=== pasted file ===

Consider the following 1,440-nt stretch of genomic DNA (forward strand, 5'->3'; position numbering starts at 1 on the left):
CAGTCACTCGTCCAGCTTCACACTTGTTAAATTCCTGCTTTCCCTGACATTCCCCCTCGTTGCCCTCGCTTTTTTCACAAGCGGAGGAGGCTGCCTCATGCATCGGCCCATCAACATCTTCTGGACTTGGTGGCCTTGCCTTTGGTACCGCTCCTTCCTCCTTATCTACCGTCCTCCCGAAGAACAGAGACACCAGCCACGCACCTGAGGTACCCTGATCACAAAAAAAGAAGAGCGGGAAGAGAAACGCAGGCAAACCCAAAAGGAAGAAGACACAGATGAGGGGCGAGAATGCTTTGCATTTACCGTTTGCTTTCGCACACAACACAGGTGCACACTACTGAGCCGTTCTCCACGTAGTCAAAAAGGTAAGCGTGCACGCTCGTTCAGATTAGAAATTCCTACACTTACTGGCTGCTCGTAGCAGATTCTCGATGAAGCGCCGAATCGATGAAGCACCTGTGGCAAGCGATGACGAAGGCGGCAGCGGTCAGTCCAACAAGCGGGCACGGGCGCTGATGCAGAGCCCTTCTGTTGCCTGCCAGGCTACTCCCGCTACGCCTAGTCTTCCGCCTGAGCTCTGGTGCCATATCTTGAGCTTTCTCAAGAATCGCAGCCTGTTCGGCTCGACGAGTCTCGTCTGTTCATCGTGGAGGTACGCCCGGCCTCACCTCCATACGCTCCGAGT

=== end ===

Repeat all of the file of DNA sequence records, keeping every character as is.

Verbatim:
Consider the following 1,440-nt stretch of genomic DNA (forward strand, 5'->3'; position numbering starts at 1 on the left):
CAGTCACTCGTCCAGCTTCACACTTGTTAAATTCCTGCTTTCCCTGACATTCCCCCTCGTTGCCCTCGCTTTTTTCACAAGCGGAGGAGGCTGCCTCATGCATCGGCCCATCAACATCTTCTGGACTTGGTGGCCTTGCCTTTGGTACCGCTCCTTCCTCCTTATCTACCGTCCTCCCGAAGAACAGAGACACCAGCCACGCACCTGAGGTACCCTGATCACAAAAAAAGAAGAGCGGGAAGAGAAACGCAGGCAAACCCAAAAGGAAGAAGACACAGATGAGGGGCGAGAATGCTTTGCATTTACCGTTTGCTTTCGCACACAACACAGGTGCACACTACTGAGCCGTTCTCCACGTAGTCAAAAAGGTAAGCGTGCACGCTCGTTCAGATTAGAAATTCCTACACTTACTGGCTGCTCGTAGCAGATTCTCGATGAAGCGCCGAATCGATGAAGCACCTGTGGCAAGCGATGACGAAGGCGGCAGCGGTCAGTCCAACAAGCGGGCACGGGCGCTGATGCAGAGCCCTTCTGTTGCCTGCCAGGCTACTCCCGCTACGCCTAGTCTTCCGCCTGAGCTCTGGTGCCATATCTTGAGCTTTCTCAAGAATCGCAGCCTGTTCGGCTCGACGAGTCTCGTCTGTTCATCGTGGAGGTACGCCCGGCCTCACCTCCATACGCTCCGAGT